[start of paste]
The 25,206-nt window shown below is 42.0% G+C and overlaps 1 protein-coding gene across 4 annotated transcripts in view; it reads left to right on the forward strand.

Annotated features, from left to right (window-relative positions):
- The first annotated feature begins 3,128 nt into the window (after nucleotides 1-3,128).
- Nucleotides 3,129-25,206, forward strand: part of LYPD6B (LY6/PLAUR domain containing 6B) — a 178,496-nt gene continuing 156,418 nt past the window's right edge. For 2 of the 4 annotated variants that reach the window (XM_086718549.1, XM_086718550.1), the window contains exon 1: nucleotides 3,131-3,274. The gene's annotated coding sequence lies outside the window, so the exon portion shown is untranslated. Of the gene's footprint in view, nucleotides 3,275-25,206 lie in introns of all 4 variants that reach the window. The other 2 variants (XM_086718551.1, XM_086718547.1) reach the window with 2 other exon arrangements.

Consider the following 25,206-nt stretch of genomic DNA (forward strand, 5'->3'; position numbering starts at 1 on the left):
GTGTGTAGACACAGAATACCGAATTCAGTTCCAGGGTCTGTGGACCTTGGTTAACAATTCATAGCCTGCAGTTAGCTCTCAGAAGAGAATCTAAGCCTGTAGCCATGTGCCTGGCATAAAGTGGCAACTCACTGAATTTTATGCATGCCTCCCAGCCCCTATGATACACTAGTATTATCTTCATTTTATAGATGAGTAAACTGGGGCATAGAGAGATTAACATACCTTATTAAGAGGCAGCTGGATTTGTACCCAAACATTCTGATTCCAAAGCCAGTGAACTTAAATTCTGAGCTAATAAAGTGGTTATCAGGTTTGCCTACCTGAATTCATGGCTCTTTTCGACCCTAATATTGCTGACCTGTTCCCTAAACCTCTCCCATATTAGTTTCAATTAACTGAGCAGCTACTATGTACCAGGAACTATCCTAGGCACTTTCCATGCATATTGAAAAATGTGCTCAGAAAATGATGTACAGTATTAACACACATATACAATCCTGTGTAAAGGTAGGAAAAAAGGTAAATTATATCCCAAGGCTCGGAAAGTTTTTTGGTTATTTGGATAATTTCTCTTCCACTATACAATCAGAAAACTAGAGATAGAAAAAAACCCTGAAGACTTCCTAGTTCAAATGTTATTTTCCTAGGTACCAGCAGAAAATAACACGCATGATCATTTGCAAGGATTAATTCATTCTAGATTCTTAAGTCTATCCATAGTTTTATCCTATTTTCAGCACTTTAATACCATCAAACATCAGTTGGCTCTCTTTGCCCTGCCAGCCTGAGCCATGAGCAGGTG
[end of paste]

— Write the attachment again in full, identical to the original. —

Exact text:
The 25,206-nt window shown below is 42.0% G+C and overlaps 1 protein-coding gene across 4 annotated transcripts in view; it reads left to right on the forward strand.

Annotated features, from left to right (window-relative positions):
- The first annotated feature begins 3,128 nt into the window (after nucleotides 1-3,128).
- Nucleotides 3,129-25,206, forward strand: part of LYPD6B (LY6/PLAUR domain containing 6B) — a 178,496-nt gene continuing 156,418 nt past the window's right edge. For 2 of the 4 annotated variants that reach the window (XM_086718549.1, XM_086718550.1), the window contains exon 1: nucleotides 3,131-3,274. The gene's annotated coding sequence lies outside the window, so the exon portion shown is untranslated. Of the gene's footprint in view, nucleotides 3,275-25,206 lie in introns of all 4 variants that reach the window. The other 2 variants (XM_086718551.1, XM_086718547.1) reach the window with 2 other exon arrangements.

Consider the following 25,206-nt stretch of genomic DNA (forward strand, 5'->3'; position numbering starts at 1 on the left):
GTGTGTAGACACAGAATACCGAATTCAGTTCCAGGGTCTGTGGACCTTGGTTAACAATTCATAGCCTGCAGTTAGCTCTCAGAAGAGAATCTAAGCCTGTAGCCATGTGCCTGGCATAAAGTGGCAACTCACTGAATTTTATGCATGCCTCCCAGCCCCTATGATACACTAGTATTATCTTCATTTTATAGATGAGTAAACTGGGGCATAGAGAGATTAACATACCTTATTAAGAGGCAGCTGGATTTGTACCCAAACATTCTGATTCCAAAGCCAGTGAACTTAAATTCTGAGCTAATAAAGTGGTTATCAGGTTTGCCTACCTGAATTCATGGCTCTTTTCGACCCTAATATTGCTGACCTGTTCCCTAAACCTCTCCCATATTAGTTTCAATTAACTGAGCAGCTACTATGTACCAGGAACTATCCTAGGCACTTTCCATGCATATTGAAAAATGTGCTCAGAAAATGATGTACAGTATTAACACACATATACAATCCTGTGTAAAGGTAGGAAAAAAGGTAAATTATATCCCAAGGCTCGGAAAGTTTTTTGGTTATTTGGATAATTTCTCTTCCACTATACAATCAGAAAACTAGAGATAGAAAAAAACCCTGAAGACTTCCTAGTTCAAATGTTATTTTCCTAGGTACCAGCAGAAAATAACACGCATGATCATTTGCAAGGATTAATTCATTCTAGATTCTTAAGTCTATCCATAGTTTTATCCTATTTTCAGCACTTTAATACCATCAAACATCAGTTGGCTCTCTTTGCCCTGCCAGCCTGAGCCATGAGCAGGTG